The 4 Unexpected Problems With Remote Work

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What are some unexpected problems with remote work? What are the biggest problems, according to research?

Remote work has many proven benefits—like reducing commuting headaches or allowing employees to work wherever they want—but it has created some drawbacks, too. If you’re considering working remotely, it’s important to know about some of the emerging problems with remote work.

Read on to discover the four unexpected problems with remote work faced by remote employees.

Unexpected Problems With Remote Work

A growing body of research suggests that remote work may pose unexpected but wide-ranging consequences for employees and society at large. In this article, we’ll explore the four problems with remote work that aren’t immediately apparent from the outside looking in, from increased inequality and toxic behavior in the virtual workplace to worsening gender and economic disparity.

Problem #1: Toxic Behavior Goes Remote

Despite hopes that remote work would have the side effect of eliminating interpersonal tensions, research suggests that remote work may actually increase toxic behaviors. For instance, in a 2021 survey, 59% of respondents said they’d experienced or witnessed online workplace bullying, and 25% said bullying had increased in their workplace since 2020.

Why is this happening? Psychologists note that in a remote work setting, coworkers lack the social cues and signals that might allow them to interrupt bullying, support the victim—or even notice that anything inappropriate is happening. Others observers point out that video meetings make it harder to conceal personal details (such as socioeconomic status, sexual orientation, or religious affiliation) that might fuel discriminatory and abusive behavior.

Problem #2: Workplace Stratification and Job Loss

Remote work offers a wider range of workers access to a wider range of jobs—a fact that might be a mixed blessing for workers. Some experts warn that because they’re no longer limited to the job-seekers who live in the local area, employers might start to shop around for the best talent, thereby leading to “office superstars” who command massive salaries and make it harder for average performers to find work. Alternatively, some employers might decide to cut costs by outsourcing remote jobs to foreign workers who can offer cheaper labor.

Even if these more extreme scenarios don’t come to pass, remote work could lead to stratification within companies. Before Covid-19, remote workers were only half as likely to be promoted and 62% as likely to receive bonuses as their in-person colleagues. Those numbers may reflect a stigma against remote work—and with the current return-to-office push, some businesses could end up with a two-tiered workplace class system that privileges on-site workers over those who spend less (or no) time at the office.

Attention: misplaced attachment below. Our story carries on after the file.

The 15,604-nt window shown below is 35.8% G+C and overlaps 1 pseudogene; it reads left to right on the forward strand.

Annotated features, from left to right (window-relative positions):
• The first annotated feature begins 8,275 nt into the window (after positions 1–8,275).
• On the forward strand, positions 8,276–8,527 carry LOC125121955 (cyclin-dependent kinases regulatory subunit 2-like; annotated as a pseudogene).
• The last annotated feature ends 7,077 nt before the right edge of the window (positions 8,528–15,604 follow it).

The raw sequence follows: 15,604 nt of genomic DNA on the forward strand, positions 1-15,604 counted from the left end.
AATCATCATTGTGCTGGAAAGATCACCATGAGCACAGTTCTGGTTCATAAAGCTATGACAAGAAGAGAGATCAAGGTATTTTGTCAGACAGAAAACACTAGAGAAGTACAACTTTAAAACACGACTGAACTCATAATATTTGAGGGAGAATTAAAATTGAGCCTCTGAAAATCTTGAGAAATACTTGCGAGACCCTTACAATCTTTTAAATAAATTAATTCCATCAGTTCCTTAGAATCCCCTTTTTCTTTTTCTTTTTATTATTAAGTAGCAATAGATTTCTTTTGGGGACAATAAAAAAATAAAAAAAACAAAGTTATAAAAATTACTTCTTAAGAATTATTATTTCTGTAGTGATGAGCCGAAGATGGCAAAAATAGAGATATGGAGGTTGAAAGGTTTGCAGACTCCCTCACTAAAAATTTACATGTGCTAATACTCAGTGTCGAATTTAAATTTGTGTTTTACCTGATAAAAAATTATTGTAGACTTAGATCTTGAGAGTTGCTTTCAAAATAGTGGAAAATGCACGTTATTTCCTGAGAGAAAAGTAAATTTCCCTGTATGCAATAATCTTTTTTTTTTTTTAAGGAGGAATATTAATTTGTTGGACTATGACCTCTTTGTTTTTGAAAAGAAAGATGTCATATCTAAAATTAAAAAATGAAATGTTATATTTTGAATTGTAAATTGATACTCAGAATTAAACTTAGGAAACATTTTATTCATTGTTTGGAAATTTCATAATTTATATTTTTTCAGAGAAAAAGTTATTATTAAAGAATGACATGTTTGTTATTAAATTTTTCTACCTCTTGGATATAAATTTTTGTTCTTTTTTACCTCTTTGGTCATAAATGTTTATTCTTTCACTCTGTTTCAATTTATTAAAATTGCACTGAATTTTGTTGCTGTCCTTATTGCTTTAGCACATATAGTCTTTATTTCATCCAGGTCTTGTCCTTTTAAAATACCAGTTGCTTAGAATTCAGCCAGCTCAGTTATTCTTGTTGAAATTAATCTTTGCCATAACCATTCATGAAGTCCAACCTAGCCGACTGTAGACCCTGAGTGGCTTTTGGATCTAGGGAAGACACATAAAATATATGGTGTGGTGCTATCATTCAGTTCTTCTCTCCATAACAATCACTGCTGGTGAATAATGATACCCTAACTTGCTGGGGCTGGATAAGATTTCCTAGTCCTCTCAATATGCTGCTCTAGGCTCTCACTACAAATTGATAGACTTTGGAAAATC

Problem #3: Widening Gender Gaps

Another one of the problems with remote work is the potential for widening the workplace gender gap. If remote work does lead to a two-class system, experts warn that the division could exacerbate existing gender inequalities. Studies find that women are more likely than men to choose remote work, so it’s possible that more men than women will soon return to the office—which would give men more opportunities to advance than their remote-working female counterparts

Experts believe that these numbers reflect an uneven gendered division of household responsibilities, pointing out that women (especially in heterosexual couples) typically shoulder the bulk of the family’s cognitive and emotional work such as planning household logistics and keeping the peace. In Burnout, Emily and Amelia Nagoski argue that women are expected to manage unsustainable amounts of domestic work, and now, working from home appears to be making this problem worse—for example, one study found that remote-working women—but not men—take on more housework on workdays

Problem #4: Increased Social Inequity

A final concern is that remote work’s benefits are only available to those who already have economic advantages. For instance, remote work is more feasible in lucrative knowledge work professions than in manufacturing, retail, and service jobs. Researchers therefore worry that remote work will gradually widen the economic divide between socioeconomic classes and between wealthier and poorer countries.

Part of the problem is that remote work requires certain resources and infrastructure—such as a high speed internet connection. Although the U.S. Department of Agriculture recently announced a $759 million grant to expand broadband infrastructure, for the time being, many in the rural U.S. lack the reliable high-speed connections needed to work from home (meanwhile, only 35% of people in developing countries have internet access).

The 4 Unexpected Problems With Remote Work

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Emily Kitazawa

Emily found her love of reading and writing at a young age, learning to enjoy these activities thanks to being taught them by her mom—Goodnight Moon will forever be a favorite. As a young adult, Emily graduated with her English degree, specializing in Creative Writing and TEFL (Teaching English as a Foreign Language), from the University of Central Florida. She later earned her master’s degree in Higher Education from Pennsylvania State University. Emily loves reading fiction, especially modern Japanese, historical, crime, and philosophical fiction. Her personal writing is inspired by observations of people and nature.

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